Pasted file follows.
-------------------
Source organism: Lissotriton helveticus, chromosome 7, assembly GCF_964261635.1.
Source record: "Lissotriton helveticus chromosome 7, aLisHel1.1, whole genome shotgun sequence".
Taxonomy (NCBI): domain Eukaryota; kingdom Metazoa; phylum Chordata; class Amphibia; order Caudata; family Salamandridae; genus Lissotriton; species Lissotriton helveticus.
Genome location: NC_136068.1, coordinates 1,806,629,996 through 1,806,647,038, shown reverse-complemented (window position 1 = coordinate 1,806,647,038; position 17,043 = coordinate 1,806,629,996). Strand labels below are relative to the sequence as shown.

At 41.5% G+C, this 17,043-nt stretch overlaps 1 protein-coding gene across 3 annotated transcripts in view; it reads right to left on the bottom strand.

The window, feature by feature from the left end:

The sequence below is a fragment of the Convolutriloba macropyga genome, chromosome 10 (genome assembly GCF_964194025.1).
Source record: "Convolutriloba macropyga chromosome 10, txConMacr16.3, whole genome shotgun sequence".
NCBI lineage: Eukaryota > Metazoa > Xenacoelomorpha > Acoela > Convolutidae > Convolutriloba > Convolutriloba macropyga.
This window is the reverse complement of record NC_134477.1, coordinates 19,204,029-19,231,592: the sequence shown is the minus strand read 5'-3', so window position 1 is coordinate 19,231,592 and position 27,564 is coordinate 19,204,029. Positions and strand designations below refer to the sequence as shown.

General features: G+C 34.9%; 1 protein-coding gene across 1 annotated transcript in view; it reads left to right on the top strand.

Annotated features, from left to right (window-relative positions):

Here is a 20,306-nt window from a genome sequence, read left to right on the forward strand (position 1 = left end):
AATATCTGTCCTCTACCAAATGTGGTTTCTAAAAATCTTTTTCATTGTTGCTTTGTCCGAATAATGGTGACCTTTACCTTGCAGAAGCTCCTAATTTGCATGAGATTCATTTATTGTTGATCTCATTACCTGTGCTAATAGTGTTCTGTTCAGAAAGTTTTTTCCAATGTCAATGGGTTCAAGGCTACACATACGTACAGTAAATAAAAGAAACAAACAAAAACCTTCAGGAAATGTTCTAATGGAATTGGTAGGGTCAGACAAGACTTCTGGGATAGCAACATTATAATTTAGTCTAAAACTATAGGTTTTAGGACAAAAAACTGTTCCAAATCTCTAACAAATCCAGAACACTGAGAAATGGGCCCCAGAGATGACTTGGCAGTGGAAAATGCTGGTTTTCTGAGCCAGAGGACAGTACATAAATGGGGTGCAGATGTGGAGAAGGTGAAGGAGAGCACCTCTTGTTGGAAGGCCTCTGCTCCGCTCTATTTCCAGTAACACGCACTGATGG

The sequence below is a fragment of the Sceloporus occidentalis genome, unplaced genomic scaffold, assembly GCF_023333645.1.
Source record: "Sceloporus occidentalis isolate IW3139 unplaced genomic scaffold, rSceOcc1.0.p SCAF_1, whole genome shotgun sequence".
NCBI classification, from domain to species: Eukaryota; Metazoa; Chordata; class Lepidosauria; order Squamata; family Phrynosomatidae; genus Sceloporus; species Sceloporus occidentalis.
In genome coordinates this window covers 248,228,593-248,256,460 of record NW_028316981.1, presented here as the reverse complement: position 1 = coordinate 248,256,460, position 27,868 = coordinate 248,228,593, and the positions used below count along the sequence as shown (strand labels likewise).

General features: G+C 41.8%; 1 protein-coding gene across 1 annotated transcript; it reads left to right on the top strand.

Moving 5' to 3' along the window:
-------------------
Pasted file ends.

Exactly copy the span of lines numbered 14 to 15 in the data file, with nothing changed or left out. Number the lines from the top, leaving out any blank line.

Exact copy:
AATATCTGTCCTCTACCAAATGTGGTTTCTAAAAATCTTTTTCATTGTTGCTTTGTCCGAATAATGGTGACCTTTACCTTGCAGAAGCTCCTAATTTGCATGAGATTCATTTATTGTTGATCTCATTACCTGTGCTAATAGTGTTCTGTTCAGAAAGTTTTTTCCAATGTCAATGGGTTCAAGGCTACACATACGTACAGTAAATAAAAGAAACAAACAAAAACCTTCAGGAAATGTTCTAATGGAATTGGTAGGGTCAGACAAGACTTCTGGGATAGCAACATTATAATTTAGTCTAAAACTATAGGTTTTAGGACAAAAAACTGTTCCAAATCTCTAACAAATCCAGAACACTGAGAAATGGGCCCCAGAGATGACTTGGCAGTGGAAAATGCTGGTTTTCTGAGCCAGAGGACAGTACATAAATGGGGTGCAGATGTGGAGAAGGTGAAGGAGAGCACCTCTTGTTGGAAGGCCTCTGCTCCGCTCTATTTCCAGTAACACGCACTGATGG

The sequence below is a fragment of the Sceloporus occidentalis genome, unplaced genomic scaffold, assembly GCF_023333645.1.